A long time ago, I owned an RCA 44BX, the iconic broadcast microphone. I fell on hard times and sold it (hoping to buy it back some day) and the mic subsequently had a hard life (damaged ribbon, some sort of plating job, paperweight) until I lost track of it. So when a "baby brother" (about half-size) made by Indiana's own Electro-Voice* turned up for just over $100 at an antique mall, I bought it on sight.
|"After." The base is not original.|
Fast-forward a couple of years; browsing for a microphone for work, I stumbled across AEA, who still make classic RCA microphones. They're quite expensive and worth every cent.
They're also beautiful.
If you look carefully at their home page, you'll see a "repair form" link. And not just the RCA types; they sell and support the STC/Coles mics made in the UK, too. So I called and asked their ace service guy (fixing ribbon mics is the darkest of Dark Arts, combining watchmaking, ship-in-a-bottle skills and fine-arts-grade audio talent, and that's just for a start) if he'd consider fixing an Electro-Voice V-1?
"There's a V-2 on my bench right now, so that'd be a yes."
I filled out the form and dithered for several weeks. This could be costly! On the other hand, while there are several firms making ribbon mics these days (with varying degrees of success. AEA is the gold standard they aspire towards), repairing them is a much scarcer skill and very nearly died out once already. Shipped the mic and crossed my fingers.
Several weeks later, at the Dayton Hamvention of all places, my celphone rang. AEA: "Hey, what's that weird connector on your V-1? We haven't got anything that will mate with it!"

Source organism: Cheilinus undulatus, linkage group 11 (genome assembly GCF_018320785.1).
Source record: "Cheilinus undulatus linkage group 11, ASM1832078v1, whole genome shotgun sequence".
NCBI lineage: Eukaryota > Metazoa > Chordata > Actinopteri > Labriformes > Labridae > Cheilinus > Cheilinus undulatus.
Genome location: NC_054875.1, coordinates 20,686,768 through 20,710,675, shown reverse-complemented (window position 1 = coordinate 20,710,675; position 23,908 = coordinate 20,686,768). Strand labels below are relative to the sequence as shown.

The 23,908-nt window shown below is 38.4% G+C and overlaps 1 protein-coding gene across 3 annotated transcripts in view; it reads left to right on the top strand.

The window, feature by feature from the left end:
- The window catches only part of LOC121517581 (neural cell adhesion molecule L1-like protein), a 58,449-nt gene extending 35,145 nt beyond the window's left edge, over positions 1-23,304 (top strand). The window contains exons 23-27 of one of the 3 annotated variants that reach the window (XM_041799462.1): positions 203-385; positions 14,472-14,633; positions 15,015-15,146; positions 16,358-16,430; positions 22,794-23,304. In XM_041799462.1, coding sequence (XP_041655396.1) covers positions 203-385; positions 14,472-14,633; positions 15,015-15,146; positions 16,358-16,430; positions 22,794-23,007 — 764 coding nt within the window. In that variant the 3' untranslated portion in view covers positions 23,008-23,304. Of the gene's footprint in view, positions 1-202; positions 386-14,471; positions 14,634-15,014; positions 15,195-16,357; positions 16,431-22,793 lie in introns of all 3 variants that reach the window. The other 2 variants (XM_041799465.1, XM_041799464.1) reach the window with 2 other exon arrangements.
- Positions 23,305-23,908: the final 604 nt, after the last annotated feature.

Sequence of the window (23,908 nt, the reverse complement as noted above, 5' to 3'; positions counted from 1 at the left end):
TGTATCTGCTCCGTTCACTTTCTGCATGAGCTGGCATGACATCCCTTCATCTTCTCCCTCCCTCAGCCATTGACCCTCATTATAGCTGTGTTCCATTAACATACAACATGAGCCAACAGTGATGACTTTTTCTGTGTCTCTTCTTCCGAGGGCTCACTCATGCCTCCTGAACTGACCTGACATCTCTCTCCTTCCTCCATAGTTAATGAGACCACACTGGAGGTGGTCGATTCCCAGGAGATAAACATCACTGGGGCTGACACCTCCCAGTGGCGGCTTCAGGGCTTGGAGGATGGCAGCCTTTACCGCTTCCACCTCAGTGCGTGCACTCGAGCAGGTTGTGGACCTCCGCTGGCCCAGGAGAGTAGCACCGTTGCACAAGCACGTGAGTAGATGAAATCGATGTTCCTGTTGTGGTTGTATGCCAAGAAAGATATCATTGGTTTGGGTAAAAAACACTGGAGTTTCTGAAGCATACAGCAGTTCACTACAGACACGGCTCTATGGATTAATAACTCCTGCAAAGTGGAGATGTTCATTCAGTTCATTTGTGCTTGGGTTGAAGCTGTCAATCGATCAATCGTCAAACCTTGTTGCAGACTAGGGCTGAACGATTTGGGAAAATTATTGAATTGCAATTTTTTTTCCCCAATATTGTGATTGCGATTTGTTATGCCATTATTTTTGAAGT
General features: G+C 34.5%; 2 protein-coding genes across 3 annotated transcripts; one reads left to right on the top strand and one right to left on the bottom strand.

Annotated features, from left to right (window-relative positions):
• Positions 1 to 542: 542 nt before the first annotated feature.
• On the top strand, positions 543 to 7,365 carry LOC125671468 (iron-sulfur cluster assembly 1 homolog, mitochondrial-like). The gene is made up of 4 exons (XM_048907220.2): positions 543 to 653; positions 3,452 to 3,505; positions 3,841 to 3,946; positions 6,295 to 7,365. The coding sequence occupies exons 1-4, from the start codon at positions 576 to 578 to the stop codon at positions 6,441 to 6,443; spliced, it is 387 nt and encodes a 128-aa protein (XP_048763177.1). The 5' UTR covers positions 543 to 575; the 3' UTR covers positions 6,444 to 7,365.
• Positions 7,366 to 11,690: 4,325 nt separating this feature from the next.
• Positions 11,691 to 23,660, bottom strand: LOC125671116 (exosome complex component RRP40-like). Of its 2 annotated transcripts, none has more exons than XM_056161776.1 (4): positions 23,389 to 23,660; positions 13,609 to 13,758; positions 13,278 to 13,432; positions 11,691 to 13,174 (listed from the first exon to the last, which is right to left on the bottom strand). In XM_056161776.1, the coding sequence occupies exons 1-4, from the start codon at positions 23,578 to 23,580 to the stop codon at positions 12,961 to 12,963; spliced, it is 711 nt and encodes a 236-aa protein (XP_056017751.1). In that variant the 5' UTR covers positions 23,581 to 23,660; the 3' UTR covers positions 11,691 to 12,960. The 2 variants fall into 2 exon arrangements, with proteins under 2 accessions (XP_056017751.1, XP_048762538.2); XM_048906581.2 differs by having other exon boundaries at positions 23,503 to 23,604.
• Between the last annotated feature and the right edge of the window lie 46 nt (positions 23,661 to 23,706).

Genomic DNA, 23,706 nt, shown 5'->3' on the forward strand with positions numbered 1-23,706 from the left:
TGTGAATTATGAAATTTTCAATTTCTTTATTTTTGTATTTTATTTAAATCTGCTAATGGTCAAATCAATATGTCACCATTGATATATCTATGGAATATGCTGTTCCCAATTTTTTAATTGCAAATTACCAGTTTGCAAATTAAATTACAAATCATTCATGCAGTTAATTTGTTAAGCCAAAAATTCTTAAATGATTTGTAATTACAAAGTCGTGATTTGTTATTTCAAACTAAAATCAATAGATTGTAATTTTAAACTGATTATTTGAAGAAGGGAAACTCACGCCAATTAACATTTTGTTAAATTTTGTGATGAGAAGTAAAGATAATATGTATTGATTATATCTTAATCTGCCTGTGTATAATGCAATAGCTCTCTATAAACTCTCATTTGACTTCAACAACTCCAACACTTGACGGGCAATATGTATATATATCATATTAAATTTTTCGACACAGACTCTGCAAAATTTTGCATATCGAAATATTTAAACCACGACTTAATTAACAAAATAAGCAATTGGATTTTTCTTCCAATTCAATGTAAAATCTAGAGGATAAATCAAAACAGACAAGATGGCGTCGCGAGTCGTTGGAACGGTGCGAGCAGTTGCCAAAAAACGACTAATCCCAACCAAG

I had to laugh. "Sorry, I forgot it's only 1937 in my basement. It's an early hi-Z connector, used on mics and test gear through the 1960s. You've called me at the one place where I can be sure of finding one; I'll make up an adapter and send it to you."
The V-1 uses a "spot" connector. All later E-V ribbon mics were selectable-impedance and had either an unterminated cable or one of the early multi-pin connectors.
About a month later, they called with my bill. New ribbon, new magnets, new rubber shockmount, alignment and test, bench time-- I braced for the bottom line.
About $150. Well under what I was anticipating.
Mind you, by their standards, the little E-V is a fairly undemanding repair and the cast-zinc base prevents much cosmetic refinishing (zamak is unpredictable stuff and only gets more so the more you mess with it). The end result looks better than it did when I bought it, with the grill all clean and shiny, and sounds great. Output's not very high -- that's a small ribbon, after all -- but well within what a decent mic preamp can deal with.
I'm tempted to ask them if they'll look at my Amperite ribbon mic:
Electro-Voice V-1: good mic, back in service.
AEA: They've made me even more of a fan than I already was!
* E-V started out in South Bend, eventually jumping the border for Buchanan, Michigan. They've built good mics since Day One, if you ask me.